When you sign up for a social media account you are opening yourself up to criticism. There’s no way around it, you can have a very public, or extremely private account and still receive negativity from someone, somewhere. There is no magic “block anyone with something bad to say” button. Trolls will be trolls, and they troll for a reason. They want to be acknowledged. They thrive off attention and post negativity for a reason, they want you to get upset and call them out. They want a confrontation and to feel like they have affected you in some way. I’m writing this because, yes, I’ve been affected by negative comments, but there’s a big reason why I will never personally write back to a nasty comment or message because if I do, I’m letting them win. I’m letting them feel accomplished and that’s not something I’m ok with. There’s a reason why I will never, ever publicly call out an individual account that has been nasty, if I did they would see it as a victory, not something to be ashamed about and it would encourage them to either a) keep sending hateful comments to me or b) send hateful comments to someone else, hoping for another reaction/acknowledgment.

This post is just a vent, as I’m sure many of you reading this have also been on the receiving end of some unsavory comments and if I can shed any insight or empathy, this personal essay will have been well worth posting.

Whenever I receive a hateful comment or message, I remind myself that there is so much more positivity out there. It’s very, very easy to get caught up in hate vs. love. Think about how you feel about yourself when looking in the mirror, we tend to pick out & focus on our flaws before we acknowledge what we love about ourselves. The same goes for social media. It’s easy to get hung up on that 1 particularly nasty comment in a sea of many lovely comments. A bit crazy, right? We should put our energy towards the good and shrug the bad off & that’s exactly what I try to do.

Living in NYC, I’m confronted with a lot of negative people & a lack of general common courtesy and respect, but it also teaches you exactly how you would never want to be or act. I’ve had doors slammed in my face (both literally & figuratively). I’ve been 9 months pregnant on a subway with a 1 year old in a stroller by my side gripping on the hanging metal bar for balance looking like an uncoordinated beached whale, and everyone who would glance at me would immediately look down at the ground or pretend to have not seen me so they wouldn’t have to give up their seat. I’ve been judged for not wearing expensive clothes. I’ve had eyes rolled at me when Kai throws a tantrum. On social media, I’ve been unfollowed as a way for someone to feel more powerful about themselves. I’ve been purposely excluded from “mommy groups” that made me feel like I was back in high school surrounded by cliques. I’ve been told what I’m “doing wrong” as a mother and what I “should” be doing instead. I could make a list that goes on for days, but in the end, I’m not resentful. It just makes me realize that the world is not all rainbows and butterflies and once you accept that, your expectations start lining up with reality. This is not to say that everything I’ve mentioned has made me hard, or cynical. The exact opposite. I’ve been taught how to handle an array of different personalities and how you should equally respect each & every person you meet regardless of how much money they make, what they wear, or what family they come from. None of that should ever matter. Becoming a mom has specifically taught me that unsolicited “advice” is usually (and by usually, I mean 99% of the time) unwanted. Unsolicited advice (in my experience) has mostly come from people not really wanting to help, just wanting to criticize and let you know that they “know better” than you.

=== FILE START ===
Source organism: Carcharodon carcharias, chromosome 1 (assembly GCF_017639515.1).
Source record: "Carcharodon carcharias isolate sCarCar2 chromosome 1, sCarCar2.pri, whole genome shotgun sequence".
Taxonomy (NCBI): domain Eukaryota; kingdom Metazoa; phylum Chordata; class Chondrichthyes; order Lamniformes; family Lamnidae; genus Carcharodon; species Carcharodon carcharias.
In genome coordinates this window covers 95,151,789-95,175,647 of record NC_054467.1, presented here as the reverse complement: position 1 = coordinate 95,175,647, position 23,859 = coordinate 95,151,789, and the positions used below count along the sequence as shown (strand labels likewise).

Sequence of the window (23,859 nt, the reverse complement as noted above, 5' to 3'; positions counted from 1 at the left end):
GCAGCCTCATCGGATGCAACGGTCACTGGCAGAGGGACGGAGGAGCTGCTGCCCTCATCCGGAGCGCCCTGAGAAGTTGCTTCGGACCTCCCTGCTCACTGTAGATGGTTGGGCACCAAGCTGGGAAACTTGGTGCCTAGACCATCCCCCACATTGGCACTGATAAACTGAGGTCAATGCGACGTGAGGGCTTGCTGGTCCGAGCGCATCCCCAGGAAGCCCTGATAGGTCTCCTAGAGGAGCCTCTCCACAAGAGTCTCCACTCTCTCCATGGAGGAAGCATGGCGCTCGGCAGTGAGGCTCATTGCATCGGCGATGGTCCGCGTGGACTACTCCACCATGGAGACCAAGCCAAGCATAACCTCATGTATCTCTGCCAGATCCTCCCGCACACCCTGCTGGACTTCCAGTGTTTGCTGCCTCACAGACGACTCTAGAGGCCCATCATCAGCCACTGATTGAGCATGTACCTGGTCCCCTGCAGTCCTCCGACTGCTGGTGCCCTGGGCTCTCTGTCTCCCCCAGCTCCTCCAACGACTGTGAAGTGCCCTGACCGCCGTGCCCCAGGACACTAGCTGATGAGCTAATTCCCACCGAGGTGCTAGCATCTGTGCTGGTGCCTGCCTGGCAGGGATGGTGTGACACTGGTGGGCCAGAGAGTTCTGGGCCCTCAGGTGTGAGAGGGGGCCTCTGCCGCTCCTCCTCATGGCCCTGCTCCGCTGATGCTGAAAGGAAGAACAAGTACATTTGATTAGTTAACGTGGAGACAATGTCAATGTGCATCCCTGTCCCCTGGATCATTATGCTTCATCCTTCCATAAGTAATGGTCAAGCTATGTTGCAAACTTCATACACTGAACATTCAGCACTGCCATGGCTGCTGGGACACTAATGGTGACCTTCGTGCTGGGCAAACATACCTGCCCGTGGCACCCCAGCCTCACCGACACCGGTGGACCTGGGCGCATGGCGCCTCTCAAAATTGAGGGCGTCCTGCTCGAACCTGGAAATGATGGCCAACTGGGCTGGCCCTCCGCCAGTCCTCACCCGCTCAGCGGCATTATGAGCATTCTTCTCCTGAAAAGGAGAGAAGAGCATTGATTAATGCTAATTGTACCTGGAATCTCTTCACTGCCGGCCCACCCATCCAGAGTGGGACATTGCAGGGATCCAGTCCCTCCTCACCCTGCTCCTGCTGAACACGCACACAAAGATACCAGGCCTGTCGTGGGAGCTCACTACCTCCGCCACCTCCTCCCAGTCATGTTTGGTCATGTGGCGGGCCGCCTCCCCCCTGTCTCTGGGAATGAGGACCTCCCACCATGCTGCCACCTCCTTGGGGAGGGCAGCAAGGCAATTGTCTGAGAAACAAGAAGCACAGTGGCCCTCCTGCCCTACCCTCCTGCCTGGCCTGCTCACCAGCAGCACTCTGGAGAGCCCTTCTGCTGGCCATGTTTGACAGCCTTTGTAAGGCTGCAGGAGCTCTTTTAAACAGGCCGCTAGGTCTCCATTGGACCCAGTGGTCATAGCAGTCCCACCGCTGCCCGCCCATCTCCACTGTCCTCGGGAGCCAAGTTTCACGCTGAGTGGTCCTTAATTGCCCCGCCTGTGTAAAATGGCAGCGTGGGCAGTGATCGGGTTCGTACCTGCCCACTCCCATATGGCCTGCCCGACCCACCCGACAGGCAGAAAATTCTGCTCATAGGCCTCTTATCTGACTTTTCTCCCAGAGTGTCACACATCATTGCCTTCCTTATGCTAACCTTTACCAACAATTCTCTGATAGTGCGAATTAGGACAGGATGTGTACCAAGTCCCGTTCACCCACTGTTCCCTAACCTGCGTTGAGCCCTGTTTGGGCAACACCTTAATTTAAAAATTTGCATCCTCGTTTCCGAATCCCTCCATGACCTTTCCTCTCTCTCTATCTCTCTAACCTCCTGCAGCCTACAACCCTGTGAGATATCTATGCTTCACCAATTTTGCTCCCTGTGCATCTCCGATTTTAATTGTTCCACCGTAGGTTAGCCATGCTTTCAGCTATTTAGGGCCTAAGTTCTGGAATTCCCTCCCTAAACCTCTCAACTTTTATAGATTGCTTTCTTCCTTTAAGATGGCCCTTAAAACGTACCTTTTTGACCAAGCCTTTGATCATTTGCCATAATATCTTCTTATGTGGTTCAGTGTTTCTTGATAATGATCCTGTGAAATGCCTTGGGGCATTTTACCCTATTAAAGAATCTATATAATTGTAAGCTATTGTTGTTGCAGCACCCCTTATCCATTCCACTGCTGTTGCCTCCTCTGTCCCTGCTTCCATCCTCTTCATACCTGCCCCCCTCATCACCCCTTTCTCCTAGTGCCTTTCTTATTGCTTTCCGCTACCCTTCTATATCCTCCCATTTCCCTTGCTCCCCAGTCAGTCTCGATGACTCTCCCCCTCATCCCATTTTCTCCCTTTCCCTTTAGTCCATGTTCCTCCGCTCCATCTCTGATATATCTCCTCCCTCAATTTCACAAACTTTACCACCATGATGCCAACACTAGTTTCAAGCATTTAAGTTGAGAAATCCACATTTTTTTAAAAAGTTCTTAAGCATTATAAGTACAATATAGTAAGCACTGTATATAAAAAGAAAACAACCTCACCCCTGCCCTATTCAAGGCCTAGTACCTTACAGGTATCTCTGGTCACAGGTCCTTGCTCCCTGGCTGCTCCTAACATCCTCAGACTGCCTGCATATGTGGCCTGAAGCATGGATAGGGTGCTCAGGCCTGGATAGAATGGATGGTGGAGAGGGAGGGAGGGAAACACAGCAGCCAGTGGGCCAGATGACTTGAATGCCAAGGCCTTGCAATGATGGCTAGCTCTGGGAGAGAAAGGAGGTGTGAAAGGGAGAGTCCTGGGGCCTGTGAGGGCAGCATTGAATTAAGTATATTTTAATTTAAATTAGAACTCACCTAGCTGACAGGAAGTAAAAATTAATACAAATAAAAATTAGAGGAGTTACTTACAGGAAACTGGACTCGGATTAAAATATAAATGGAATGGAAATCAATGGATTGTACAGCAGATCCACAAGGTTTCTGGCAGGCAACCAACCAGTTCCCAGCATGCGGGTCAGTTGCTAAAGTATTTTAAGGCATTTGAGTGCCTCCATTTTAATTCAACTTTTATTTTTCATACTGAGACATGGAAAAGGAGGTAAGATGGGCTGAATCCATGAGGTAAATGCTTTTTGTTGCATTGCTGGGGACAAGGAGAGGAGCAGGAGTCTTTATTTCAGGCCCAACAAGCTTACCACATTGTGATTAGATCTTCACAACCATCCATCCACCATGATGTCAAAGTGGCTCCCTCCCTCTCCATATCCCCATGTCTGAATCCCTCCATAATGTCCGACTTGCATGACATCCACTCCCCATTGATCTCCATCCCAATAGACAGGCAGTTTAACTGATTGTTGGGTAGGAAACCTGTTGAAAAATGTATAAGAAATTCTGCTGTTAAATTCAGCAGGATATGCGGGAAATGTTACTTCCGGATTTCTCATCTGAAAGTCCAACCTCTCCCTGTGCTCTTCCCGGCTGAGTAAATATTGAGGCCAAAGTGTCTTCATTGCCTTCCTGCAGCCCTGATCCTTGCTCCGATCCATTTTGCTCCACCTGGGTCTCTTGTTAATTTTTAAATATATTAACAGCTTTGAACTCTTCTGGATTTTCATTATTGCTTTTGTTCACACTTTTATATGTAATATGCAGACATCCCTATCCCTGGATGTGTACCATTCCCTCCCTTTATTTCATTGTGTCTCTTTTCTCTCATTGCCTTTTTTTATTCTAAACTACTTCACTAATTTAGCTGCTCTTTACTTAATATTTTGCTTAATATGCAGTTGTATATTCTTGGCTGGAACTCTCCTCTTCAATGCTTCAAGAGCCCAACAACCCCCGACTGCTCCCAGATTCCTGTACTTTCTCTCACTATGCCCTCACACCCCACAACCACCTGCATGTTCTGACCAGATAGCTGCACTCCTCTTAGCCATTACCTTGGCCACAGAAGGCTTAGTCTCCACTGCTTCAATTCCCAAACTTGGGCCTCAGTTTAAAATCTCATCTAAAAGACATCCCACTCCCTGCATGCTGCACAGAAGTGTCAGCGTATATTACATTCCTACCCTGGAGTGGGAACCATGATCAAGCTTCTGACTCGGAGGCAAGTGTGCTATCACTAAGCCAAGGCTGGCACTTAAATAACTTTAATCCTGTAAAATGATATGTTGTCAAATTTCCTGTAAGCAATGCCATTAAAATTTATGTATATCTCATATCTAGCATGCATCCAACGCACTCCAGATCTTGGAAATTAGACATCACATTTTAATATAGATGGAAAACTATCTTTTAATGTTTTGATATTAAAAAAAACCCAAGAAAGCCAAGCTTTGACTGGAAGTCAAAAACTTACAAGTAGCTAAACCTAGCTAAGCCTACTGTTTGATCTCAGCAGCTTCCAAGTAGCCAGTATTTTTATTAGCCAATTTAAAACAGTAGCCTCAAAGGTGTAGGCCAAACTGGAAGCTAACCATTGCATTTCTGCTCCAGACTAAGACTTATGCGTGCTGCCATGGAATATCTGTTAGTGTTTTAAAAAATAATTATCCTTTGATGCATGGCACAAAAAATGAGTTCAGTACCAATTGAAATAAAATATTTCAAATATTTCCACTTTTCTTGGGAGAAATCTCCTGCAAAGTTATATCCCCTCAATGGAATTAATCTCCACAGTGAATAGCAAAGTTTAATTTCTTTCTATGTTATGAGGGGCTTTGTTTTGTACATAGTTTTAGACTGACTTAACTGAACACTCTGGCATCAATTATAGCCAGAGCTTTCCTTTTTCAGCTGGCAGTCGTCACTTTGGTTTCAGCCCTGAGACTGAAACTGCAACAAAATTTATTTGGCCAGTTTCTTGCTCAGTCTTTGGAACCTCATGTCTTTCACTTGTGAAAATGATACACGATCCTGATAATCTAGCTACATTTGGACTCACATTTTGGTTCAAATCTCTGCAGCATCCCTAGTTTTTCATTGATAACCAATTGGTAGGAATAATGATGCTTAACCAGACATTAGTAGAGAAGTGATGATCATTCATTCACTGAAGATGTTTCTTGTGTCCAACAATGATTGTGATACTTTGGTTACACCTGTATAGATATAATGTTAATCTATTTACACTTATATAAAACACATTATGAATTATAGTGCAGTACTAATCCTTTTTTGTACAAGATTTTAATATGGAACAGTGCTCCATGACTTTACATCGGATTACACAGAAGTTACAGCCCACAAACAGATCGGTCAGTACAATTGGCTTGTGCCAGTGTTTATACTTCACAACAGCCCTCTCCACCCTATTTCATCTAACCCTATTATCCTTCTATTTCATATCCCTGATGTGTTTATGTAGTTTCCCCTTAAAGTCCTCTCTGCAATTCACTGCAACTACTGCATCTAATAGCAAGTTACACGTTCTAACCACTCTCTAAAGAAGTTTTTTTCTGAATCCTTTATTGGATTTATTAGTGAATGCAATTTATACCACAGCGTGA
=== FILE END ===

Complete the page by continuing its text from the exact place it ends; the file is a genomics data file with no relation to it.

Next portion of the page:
When I was younger (and when negativity affected me 100x more), my first reaction to negativity would be to fight it. I thought by fighting back I would somehow “win” and feel better. I never felt better. I felt little. I felt like I pushed myself down to their level and in the end, felt worse about how I handled myself vs. the actual negativity that started it all. I believe that it’s good to stand up for yourself and what you believe in, but there are other ways to do that rather than fighting fire with fire. I now try to let comments roll off my back. It’s hard to completely forget them because words stick with you, but just know in the scheme of things, they are nothing. How you feel about yourself is the only thing that should matter. If you can look back at how you treat others and know that’s exactly how you would want to be treated, I’d say you’re doing a pretty amazing job.

 I’m happy with my decision to make my account public and share my family. I’ve developed some truly amazing friendships through Instagram. I’ve received heartfelt messages from fellow mamas and mamas to be that have made me laugh, cry, and push me to be more open. Every time I feel hesitant to post something personal, I remember that someone, somewhere might be going through the same thing and by reading my post they might not feel as alone. When I was a first-time mom (which was a very, very short time ago), I had absolutely no clue what I was doing & felt incredibly lonely. I followed a few mommy bloggers and instantly felt less alone. Knowing that you’re not alone and that other people are struggling with your same exact issues is so very comforting and I thank social media for giving me a community I wouldn’t have otherwise.